• That has changed with Trump's final-hours advocacy for bigger checks, Republican sources tell Axios White House editor Margaret Talev and me.

It's still an uphill battle. But Republican senators are feeling more pressure from constituents — pumped by Trump — to do more.

  • It could be too politically risky for some Republican senators to vote "no."
  • If Senate Majority Leader Mitch McConnell "brings it to the floor, it might get 60. Then Trump can claim victory," said a Republican source who provided a breakdown of how the vote could go.
Via Twitter

Senators to watch: Rand Paul of Kentucky and Ron Johnson of Wisconsin — with one or two other spending hardliners needed.

  • The House yesterday voted overwhelmingly — 275-134 — for $2,000 checks, with 44 Republicans joining almost all Democrats.

🥊 A Wall Street Journal editorial (subscription) today calls the president's push for $2,000 checks "a Donald Trump in-kind contribution to Minority Leader Chuck Schumer and Joe Biden."

  • If McConnell allows a vote, The Journal argues, it "would split the GOP caucus and upset fiscally conservative voters."

What's next: Senate consideration of $2,000 checks is unlikely to begin before Friday.

📄 Go deeper: New highlights from the package.

4. Pic du jour
Photo: Tayfun Coskun/Anadolu Agency via Getty Images

A full moon rises last evening behind people standing on the Edge, the observation deck at Hudson Yards in Manhattan.

  • It's billed as the Western Hemisphere's highest outdoor sky deck: 1,100 feet up, with a view 100 stories down — extending 80 feet straight out into the air.
5. New York halts most evictions

Banner hung by anti-eviction protesters in New York City in August. Photo: Michael M. Santiago/Getty Images

The New York Legislature convened an unusual special session between Christmas and New Year's to pass one of the country's most comprehensive anti-eviction laws, which will ban landlords from evicting most tenants for at least another 60 days, the N.Y. Times' Dana Rubinstein reports.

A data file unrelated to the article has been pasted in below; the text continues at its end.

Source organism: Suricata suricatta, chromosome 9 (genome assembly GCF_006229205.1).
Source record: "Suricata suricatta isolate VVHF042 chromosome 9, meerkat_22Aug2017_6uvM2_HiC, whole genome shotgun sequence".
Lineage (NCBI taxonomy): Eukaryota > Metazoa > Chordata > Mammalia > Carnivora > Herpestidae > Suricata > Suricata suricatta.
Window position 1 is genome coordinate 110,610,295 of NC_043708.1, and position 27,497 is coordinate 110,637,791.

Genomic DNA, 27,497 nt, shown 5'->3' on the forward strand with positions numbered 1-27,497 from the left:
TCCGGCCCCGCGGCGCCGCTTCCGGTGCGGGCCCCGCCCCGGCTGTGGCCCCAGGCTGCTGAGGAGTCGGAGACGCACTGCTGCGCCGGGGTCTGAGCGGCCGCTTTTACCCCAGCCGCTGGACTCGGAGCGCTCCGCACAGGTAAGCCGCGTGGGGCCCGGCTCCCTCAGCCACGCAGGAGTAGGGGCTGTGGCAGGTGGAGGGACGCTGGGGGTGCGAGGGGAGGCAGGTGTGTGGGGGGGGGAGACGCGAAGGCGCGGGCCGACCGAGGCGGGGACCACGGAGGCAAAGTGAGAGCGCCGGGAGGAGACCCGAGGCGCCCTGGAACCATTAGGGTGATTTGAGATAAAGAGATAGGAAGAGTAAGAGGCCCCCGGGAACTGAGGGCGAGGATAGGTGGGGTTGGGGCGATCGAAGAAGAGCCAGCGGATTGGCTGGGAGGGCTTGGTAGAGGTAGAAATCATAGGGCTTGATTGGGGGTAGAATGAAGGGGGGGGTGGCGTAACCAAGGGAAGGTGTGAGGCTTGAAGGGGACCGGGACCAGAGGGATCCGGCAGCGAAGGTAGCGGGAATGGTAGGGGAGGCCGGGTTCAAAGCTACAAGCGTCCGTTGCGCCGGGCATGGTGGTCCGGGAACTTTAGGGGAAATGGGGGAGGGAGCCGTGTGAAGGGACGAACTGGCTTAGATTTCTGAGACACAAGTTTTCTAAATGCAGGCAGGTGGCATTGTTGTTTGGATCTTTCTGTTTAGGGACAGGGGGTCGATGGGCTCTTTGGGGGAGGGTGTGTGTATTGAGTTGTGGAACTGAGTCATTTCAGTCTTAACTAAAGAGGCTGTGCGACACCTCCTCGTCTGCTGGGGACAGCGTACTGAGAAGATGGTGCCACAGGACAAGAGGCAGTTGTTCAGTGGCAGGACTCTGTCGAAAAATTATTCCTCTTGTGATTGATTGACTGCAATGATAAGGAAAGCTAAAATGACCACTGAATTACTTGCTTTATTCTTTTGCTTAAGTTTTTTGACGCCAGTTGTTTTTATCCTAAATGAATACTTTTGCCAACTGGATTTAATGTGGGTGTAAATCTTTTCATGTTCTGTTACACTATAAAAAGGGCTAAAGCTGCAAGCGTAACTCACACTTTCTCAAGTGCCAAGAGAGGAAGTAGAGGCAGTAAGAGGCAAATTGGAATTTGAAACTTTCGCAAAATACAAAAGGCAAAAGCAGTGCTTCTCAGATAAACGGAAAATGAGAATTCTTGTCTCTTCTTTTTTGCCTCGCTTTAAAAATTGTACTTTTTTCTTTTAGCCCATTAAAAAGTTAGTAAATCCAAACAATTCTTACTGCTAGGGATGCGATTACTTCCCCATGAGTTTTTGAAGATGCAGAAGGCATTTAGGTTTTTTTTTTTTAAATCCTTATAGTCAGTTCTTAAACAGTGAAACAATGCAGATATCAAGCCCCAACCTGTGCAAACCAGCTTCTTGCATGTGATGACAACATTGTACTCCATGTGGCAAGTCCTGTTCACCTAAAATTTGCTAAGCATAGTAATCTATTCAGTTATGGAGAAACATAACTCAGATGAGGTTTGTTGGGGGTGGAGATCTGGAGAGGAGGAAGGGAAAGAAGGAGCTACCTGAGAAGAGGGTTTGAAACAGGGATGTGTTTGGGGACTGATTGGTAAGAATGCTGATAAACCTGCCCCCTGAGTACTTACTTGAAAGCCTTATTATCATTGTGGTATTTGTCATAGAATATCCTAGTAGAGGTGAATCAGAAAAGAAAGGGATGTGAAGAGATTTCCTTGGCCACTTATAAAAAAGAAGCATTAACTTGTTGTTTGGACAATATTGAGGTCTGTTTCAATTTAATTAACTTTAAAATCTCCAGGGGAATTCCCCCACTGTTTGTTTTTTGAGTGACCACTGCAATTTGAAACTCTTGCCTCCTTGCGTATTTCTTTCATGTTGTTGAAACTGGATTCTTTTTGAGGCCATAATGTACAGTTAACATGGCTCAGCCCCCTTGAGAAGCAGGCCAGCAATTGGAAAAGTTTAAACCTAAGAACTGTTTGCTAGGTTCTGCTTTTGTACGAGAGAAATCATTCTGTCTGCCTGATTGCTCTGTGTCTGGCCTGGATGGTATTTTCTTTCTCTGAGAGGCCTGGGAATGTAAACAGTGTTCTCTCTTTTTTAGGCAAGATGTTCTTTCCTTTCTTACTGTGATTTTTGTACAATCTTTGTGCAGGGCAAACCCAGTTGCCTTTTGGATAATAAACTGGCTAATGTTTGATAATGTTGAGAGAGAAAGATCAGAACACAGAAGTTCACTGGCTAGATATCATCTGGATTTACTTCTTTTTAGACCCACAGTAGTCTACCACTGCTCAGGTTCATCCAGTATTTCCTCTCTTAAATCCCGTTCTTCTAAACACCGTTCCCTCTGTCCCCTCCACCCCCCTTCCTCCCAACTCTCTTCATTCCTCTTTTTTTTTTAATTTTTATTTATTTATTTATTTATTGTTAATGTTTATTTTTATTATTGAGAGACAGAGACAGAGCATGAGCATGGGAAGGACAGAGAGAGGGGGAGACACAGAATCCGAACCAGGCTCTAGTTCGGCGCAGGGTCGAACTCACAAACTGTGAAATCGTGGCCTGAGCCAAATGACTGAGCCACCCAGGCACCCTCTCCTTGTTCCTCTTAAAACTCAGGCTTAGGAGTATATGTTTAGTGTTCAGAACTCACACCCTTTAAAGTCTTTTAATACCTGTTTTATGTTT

• Why it matters: "As many as 1.2 million New York households are currently at risk of being removed from their homes, according to a database maintained by Stout, a consulting firm."
  • The law will also "protect some small landlords from foreclosure and automatically renew tax exemptions for homeowners who are elderly or disabled."

The big picture: "Nationally, an estimated 7 million to 14 million households are at risk for eviction, according to Stout’s database. They are thought to be short between $11 billon and $20 billion in rent."

6. FAA expands drone zone

A drone lifts off from the roof of a UPS truck during testing in Lithia, Fla. Photo: Scott Audette/Reuters

Small drones will be allowed to fly over people and at night in the U.S., the FAA said yesterday — a significant step toward use for widespread commercial deliveries, Reuters' David Shepardson reports.

  • The FAA said the much-anticipated drone rules require Remote ID for most drones — a digital license plate that enables identification from the ground.
7. Lingo: "vaxxies"
An EMS member of New York Fire Department takes a selfie as he receives the Moderna vaccine on Dec. 23. Photo: Michael M. Santiago/Getty Images

"Vaxxies" — selfies taken while getting the COVID vaccine — appeared in the N.Y Times for the first time Sunday, per the Twitter bot @NYT_first_said, which tracks words' debut in The Times. (hat tip: The Morning)

8. 1 food thing: Mallard to go? Fast food from 2,000 years ago
Photo: Luigi Spina/Parco Archeologico di Pompei via AP

A fast-food eatery in Pompeii — a "thermopolium," frozen in time with the eruption of 79 A.D. — has been excavated, revealing dishes that were popular with citizens of the ancient Roman city, AP's Frances D'Emilio writes from Rome.

  • Archaeologists dug up a multi-sided-counter, with wide holes in the top to hold vessels for hot foods, like soup containers at a salad bar.

Images of two upside-down mallards and a rooster likely served to advertise the street-fo0d menu.

  • A fresco depicts a dog on a chain — perhaps like a modern reminder to leash pets. Vulgar graffiti is inscribed on the painting's frame.

A duck bone fragment was found in one of the containers, along with remains from goats, pigs, fish and snails.

  • At the bottom of a wine container were traces of ground fava beans, which in ancient times were added to wine for flavor and to lighten its color.
Photo: Luigi Spina/Parco Archeologico di Pompei via AP